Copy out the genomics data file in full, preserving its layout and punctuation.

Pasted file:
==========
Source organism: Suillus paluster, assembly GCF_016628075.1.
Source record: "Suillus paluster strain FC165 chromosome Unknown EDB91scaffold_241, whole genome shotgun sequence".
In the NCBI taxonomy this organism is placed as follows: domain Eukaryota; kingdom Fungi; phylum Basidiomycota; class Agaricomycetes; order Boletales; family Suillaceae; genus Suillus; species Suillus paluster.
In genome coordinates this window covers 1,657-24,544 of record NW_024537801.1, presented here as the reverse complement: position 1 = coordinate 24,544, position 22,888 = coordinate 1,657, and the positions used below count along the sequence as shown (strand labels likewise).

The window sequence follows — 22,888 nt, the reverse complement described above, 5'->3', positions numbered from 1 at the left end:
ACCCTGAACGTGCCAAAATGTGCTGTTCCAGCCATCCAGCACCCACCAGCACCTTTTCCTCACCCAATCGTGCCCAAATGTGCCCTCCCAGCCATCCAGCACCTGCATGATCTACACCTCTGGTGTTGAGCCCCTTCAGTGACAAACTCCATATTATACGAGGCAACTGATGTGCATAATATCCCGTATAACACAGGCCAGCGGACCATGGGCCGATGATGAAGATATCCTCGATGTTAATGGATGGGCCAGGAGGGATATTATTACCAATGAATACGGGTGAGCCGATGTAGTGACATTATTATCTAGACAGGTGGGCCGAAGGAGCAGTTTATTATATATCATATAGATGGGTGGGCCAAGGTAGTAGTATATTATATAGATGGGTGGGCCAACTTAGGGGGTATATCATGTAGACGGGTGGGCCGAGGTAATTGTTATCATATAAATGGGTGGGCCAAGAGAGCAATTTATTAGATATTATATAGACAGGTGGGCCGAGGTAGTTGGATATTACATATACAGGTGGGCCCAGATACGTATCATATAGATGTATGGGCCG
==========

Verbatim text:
Source organism: Suillus paluster, assembly GCF_016628075.1.
Source record: "Suillus paluster strain FC165 chromosome Unknown EDB91scaffold_241, whole genome shotgun sequence".
In the NCBI taxonomy this organism is placed as follows: domain Eukaryota; kingdom Fungi; phylum Basidiomycota; class Agaricomycetes; order Boletales; family Suillaceae; genus Suillus; species Suillus paluster.
In genome coordinates this window covers 1,657-24,544 of record NW_024537801.1, presented here as the reverse complement: position 1 = coordinate 24,544, position 22,888 = coordinate 1,657, and the positions used below count along the sequence as shown (strand labels likewise).

The window sequence follows — 22,888 nt, the reverse complement described above, 5'->3', positions numbered from 1 at the left end:
ACCCTGAACGTGCCAAAATGTGCTGTTCCAGCCATCCAGCACCCACCAGCACCTTTTCCTCACCCAATCGTGCCCAAATGTGCCCTCCCAGCCATCCAGCACCTGCATGATCTACACCTCTGGTGTTGAGCCCCTTCAGTGACAAACTCCATATTATACGAGGCAACTGATGTGCATAATATCCCGTATAACACAGGCCAGCGGACCATGGGCCGATGATGAAGATATCCTCGATGTTAATGGATGGGCCAGGAGGGATATTATTACCAATGAATACGGGTGAGCCGATGTAGTGACATTATTATCTAGACAGGTGGGCCGAAGGAGCAGTTTATTATATATCATATAGATGGGTGGGCCAAGGTAGTAGTATATTATATAGATGGGTGGGCCAACTTAGGGGGTATATCATGTAGACGGGTGGGCCGAGGTAATTGTTATCATATAAATGGGTGGGCCAAGAGAGCAATTTATTAGATATTATATAGACAGGTGGGCCGAGGTAGTTGGATATTACATATACAGGTGGGCCCAGATACGTATCATATAGATGTATGGGCCG